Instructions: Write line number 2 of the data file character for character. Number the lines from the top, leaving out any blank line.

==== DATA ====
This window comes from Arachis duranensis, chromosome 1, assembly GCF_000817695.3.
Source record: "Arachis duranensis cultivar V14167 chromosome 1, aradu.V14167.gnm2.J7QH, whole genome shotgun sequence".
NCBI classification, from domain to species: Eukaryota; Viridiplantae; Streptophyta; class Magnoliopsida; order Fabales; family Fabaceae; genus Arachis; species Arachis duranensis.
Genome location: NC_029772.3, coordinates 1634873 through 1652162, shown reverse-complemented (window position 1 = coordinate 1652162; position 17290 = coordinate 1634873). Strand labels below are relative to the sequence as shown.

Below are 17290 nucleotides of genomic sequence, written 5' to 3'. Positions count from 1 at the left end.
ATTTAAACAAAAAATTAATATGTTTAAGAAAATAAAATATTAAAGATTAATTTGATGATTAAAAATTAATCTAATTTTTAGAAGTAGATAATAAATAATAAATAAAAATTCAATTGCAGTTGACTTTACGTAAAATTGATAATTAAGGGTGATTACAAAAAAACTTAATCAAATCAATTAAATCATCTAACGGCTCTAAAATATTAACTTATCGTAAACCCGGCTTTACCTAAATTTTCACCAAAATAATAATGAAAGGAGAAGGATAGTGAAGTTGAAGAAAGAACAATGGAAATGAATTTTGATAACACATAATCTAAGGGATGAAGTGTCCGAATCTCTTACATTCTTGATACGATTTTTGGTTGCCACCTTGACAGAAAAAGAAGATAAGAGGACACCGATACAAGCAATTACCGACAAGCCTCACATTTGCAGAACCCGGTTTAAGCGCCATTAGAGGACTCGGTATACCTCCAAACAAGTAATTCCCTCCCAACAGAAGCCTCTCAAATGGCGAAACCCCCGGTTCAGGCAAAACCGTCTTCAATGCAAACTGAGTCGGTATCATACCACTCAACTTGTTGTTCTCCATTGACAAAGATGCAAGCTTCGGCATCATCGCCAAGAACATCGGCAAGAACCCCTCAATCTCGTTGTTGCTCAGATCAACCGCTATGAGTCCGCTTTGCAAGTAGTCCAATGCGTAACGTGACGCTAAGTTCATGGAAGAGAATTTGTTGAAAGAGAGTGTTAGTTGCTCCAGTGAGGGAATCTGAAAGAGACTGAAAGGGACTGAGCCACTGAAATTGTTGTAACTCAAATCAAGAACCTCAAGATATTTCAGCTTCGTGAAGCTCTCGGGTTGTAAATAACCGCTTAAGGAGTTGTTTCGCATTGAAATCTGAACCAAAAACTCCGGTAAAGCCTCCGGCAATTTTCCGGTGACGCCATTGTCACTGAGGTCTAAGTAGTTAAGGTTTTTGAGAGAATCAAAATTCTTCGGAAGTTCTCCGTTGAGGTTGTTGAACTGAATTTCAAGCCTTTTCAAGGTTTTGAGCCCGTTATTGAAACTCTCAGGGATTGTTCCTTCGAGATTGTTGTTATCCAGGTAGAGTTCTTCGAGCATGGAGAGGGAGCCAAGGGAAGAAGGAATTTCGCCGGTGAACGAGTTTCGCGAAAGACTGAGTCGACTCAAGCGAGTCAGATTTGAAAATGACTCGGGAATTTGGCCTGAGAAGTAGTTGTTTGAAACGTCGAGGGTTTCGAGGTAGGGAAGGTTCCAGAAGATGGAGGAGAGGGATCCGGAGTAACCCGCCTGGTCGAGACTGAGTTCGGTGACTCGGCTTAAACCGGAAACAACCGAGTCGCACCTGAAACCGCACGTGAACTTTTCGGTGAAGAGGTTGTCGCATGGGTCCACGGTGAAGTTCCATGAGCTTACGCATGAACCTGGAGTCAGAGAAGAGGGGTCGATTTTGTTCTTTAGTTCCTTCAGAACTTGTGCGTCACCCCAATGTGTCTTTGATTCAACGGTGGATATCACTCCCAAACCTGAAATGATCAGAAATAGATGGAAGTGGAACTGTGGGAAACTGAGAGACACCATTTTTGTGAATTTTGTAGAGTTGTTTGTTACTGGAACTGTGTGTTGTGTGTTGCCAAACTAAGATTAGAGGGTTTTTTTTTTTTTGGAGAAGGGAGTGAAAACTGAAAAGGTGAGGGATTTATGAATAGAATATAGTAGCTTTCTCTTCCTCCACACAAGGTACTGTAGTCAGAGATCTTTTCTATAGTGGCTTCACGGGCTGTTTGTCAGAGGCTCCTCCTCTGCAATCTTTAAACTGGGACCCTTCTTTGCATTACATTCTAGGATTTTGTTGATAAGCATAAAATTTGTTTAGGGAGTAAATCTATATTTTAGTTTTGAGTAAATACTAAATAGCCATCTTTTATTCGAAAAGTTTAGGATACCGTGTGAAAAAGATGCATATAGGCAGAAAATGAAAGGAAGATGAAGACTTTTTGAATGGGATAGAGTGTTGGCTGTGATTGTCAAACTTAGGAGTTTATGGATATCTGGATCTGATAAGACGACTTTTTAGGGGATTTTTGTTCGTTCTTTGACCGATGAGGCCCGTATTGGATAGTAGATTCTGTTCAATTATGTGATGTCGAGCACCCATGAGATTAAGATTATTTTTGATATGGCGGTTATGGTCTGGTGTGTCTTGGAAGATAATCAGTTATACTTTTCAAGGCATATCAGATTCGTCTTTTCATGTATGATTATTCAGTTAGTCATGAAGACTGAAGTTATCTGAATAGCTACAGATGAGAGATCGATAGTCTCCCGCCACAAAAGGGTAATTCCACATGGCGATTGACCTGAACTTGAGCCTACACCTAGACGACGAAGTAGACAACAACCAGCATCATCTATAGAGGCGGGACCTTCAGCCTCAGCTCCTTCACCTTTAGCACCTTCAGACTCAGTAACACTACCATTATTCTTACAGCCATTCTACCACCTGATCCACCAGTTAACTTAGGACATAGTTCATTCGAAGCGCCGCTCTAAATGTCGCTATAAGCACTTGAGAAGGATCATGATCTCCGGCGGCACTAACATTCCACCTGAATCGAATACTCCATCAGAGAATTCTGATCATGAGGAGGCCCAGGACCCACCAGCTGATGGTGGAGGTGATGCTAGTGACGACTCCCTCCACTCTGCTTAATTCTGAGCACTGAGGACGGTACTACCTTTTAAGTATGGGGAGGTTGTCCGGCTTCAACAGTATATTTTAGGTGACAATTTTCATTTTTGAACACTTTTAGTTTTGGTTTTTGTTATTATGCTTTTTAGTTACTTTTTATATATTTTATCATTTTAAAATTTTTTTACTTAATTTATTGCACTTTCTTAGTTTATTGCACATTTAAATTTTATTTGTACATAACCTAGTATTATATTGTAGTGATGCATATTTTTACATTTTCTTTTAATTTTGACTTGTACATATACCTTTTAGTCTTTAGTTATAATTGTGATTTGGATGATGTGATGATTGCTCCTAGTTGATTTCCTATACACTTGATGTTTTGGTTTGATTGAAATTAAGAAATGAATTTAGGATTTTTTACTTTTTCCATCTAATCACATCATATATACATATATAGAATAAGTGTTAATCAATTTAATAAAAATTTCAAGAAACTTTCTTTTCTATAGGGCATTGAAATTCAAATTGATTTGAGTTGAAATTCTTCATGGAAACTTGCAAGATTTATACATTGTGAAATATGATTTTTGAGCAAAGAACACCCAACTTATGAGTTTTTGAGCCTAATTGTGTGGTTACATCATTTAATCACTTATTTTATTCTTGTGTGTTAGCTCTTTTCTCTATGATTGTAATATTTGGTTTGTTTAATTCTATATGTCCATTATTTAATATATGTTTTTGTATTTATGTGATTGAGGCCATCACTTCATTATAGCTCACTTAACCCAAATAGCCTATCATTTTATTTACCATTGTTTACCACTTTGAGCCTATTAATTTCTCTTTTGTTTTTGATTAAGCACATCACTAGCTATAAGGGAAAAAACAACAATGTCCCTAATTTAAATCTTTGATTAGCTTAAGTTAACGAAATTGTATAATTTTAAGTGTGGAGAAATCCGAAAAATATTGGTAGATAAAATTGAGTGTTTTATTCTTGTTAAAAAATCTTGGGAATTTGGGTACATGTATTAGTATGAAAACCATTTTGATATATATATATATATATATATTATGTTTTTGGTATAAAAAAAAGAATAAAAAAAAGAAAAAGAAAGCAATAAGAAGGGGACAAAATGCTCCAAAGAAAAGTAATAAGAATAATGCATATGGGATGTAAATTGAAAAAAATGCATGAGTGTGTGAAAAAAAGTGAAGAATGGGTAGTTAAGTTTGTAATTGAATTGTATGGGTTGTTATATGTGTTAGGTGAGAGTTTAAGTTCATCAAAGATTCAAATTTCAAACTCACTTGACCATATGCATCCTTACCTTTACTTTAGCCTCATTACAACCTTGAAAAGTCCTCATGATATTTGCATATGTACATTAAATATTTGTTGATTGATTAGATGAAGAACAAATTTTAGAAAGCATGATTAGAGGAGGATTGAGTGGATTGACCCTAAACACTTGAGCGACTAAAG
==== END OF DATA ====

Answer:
Source record: "Arachis duranensis cultivar V14167 chromosome 1, aradu.V14167.gnm2.J7QH, whole genome shotgun sequence".